productive and (re)productive labour; rather, the shifting boundaries
between productive and (re)productive work is one variable to
explore. Other variables include developments in contraception and
reproductive technology, the availability of labour-saving devices,
the extent to which (re)productive work is shared with men, and
whether it is provided collectively or by private individuals. Such
an expanded notion of the material basis of society is important
if we are to understand how society functions and how to develop
effective strategies for change.

As discussed above, Marx and Engels failed to acknowledge the
importance of (re)productive work and oppression in the home. By
the end of the nineteenth century, however, influential European
Marxists such as August Bebel and Clara Zetkin in Germany and Lenin
and Trotsky in Russia were writing about oppression in personal life
and the ‘double burden’ of paid and domestic work experienced by
many women. However, their orthodox Marxist approach provided
no scope for analysing rather than documenting women’s situation;
they assumed that oppression would be ended in a socialist society
and failed to explore the possibility that it might have its own
dynamic, based in conditions of (re)productive life.

Ideas about the importance of the family and personal relationships
were developed considerably further by Alexandra Kollontai, a
leading Bolshevik and member of Lenin’s first cabinet (Holt 1977;
Stites 1981). Kollontai insisted that the transformation of family
and personal life was central to creating both equality between
the sexes and the preconditions for socialism. She argued that the
collectivisation of domestic work and childcare and the liberation
of sexuality from ideas of ownership facilitated the development of
the kind of collectivist morality needed for a socialist economy to
flourish. As such, they were an integral part of the process of creating
good socialist men and women, involving both real, material changes
and ideological transformation: ‘The new morality is created by a new
economy, but we will not build a new economy without the support
of a new morality’ (quoted in Holt 1977:270).

The idea that changes in the material conditions of (re)production
are a precondition for building socialism had clear implications for
political practice and priorities, and Kollontai had a remarkable
degree of success in forcing the party to take them seriously during
her brief period in political office, when she attempted to mobilise
and consult ‘ordinary’ women and to treat (re)productive work as a
collective responsibility. However, in 1923 her ideas on the family
were officially declared erroneous. Some of her ideas survived in
a distorted form throughout the years of Stalinist dictatorship, as
labour shortages meant that women were needed both as producers
and reproducers, and were enabled to combine these roles through
(poor quality) state childcare provision. However, women still faced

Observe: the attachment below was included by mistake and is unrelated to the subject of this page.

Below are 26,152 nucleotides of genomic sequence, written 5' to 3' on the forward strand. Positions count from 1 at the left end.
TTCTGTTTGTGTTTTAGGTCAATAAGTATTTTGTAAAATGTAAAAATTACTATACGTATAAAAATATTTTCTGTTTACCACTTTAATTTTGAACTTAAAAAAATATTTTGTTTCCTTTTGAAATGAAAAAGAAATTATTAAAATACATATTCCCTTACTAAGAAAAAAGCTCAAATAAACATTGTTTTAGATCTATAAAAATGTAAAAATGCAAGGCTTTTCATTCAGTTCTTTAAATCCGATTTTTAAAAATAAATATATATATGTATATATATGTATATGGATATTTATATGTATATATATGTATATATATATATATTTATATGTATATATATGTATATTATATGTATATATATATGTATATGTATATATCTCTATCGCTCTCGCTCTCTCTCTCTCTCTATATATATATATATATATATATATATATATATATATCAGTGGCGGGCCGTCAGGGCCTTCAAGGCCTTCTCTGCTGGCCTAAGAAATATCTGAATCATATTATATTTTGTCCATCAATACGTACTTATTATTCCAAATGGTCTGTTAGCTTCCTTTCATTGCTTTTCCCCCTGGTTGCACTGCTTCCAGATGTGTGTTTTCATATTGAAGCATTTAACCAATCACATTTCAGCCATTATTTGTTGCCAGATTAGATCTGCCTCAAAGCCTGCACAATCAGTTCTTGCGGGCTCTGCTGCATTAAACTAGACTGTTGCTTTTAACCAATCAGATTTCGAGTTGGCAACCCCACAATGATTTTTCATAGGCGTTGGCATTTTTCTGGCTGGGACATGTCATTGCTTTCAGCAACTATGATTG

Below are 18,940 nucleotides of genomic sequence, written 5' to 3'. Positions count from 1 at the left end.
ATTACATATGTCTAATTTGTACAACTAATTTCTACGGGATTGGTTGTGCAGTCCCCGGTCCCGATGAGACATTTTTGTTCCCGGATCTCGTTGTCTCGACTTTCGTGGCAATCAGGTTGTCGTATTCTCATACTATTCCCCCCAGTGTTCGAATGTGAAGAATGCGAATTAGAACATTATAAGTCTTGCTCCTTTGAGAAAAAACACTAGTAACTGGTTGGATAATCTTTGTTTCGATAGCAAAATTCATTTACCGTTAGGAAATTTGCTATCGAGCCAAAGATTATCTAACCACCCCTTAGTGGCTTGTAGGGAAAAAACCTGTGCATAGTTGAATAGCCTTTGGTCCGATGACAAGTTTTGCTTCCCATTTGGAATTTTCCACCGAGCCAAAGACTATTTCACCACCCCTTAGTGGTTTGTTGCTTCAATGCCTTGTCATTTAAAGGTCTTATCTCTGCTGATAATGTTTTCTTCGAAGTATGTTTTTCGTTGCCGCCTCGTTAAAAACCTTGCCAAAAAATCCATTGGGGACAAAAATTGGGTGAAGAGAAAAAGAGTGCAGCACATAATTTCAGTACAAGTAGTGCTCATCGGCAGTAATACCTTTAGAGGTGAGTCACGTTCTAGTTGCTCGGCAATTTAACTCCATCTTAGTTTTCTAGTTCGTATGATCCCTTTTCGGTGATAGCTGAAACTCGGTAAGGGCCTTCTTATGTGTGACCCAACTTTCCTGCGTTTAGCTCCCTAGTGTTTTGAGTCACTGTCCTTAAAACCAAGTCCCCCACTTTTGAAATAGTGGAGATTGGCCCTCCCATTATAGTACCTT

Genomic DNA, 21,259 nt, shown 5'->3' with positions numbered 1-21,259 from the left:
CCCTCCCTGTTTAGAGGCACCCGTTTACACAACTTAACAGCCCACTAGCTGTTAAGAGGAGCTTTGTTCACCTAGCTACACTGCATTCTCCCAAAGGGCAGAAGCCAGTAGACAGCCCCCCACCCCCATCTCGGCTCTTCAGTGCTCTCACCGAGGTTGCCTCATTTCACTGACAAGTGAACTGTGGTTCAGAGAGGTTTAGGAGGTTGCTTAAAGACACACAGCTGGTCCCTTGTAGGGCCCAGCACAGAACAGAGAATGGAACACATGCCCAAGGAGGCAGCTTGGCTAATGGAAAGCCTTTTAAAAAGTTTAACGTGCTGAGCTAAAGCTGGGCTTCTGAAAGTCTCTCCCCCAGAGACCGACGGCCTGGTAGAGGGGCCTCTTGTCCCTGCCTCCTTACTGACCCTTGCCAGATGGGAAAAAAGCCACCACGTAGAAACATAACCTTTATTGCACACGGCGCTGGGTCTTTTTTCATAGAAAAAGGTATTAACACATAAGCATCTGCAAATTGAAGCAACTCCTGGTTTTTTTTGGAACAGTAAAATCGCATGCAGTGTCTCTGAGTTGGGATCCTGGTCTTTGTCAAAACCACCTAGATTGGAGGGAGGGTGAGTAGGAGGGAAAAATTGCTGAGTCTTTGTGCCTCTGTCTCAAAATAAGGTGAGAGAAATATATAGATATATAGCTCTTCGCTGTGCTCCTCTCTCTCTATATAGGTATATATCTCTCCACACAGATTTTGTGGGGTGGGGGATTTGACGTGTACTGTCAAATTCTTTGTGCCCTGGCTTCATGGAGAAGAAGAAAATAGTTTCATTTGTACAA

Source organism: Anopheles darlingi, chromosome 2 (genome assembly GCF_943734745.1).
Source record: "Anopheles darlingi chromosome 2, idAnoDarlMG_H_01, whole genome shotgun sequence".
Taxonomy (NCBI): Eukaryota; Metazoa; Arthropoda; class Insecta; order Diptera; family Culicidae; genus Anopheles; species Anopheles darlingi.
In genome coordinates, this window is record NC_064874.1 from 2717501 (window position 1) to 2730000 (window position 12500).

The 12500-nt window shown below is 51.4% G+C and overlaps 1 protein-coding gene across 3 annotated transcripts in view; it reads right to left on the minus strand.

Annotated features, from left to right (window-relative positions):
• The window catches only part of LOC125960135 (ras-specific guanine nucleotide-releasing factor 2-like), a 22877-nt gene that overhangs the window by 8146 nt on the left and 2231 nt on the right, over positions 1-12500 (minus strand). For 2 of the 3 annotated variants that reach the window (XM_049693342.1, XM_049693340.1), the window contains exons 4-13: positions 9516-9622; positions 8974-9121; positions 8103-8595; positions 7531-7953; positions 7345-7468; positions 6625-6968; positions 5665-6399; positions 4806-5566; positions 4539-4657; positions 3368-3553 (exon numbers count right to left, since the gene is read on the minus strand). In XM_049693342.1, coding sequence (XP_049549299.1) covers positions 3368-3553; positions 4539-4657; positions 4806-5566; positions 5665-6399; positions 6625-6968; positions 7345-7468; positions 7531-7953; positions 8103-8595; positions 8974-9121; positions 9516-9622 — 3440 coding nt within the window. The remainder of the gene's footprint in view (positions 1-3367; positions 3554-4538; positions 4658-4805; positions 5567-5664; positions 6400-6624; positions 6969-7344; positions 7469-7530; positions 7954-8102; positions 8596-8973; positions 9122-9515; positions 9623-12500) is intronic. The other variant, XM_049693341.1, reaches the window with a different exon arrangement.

tremendous burdens in combining paid and domestic work in a
society in which even a tap in the kitchen was a luxury and men
still refused to accept domestic responsibilities. By the 1980s, official
policy increasingly stressed women’s ‘natural’ role in the home and
the need to liberate them from paid employment, and the collapse
of communism saw a full-scale retreat from any notion of collective
support for (re)productive work (Buckley 1989; Rosenberg 1989).
Kollontai’s loose form of Marxism was very different from the
simplistic determinism that dominated Marxist politics for the
first half of the twentieth century. Nevertheless, debates around
women’s oppression also surfaced in the small American Communist
Party during the 1930s, producing some sophisticated analyses of
the politics of personal life and the role of domestic labour in the
capitalist economy (Weigland 2001; Shaffer 1979). However, as with
the contributions of Kollontai, this analysis had little impact on
mainstream Marxist thought, and it is only recently that such radical
ideas have been rediscovered. This meant that when the women’s
liberation movement erupted in the west in the 1960s, women who
wanted to use Marxist theory to understand their own situation
could fi nd little guidance.

The impact of radical feminism
Although the writers discussed in the previous section differed in
their priorities, they generally agreed that the achievement of both a
socialist society and equality between the sexes would require changes
in what I have called the social relations of (re)production. However,
they did not question the sexual division of labour that underlay these
relations, and seemed to have assumed that collectivised childcare
and housework would still be the responsibility of women. Nor did
they explore in any detail the implications of changes in medical and
contraceptive knowledge, or in the technology of housework, which
could potentially change the conditions of biological reproduction
and domestic labour.

These Marxist writers were attempting to extend man-made theory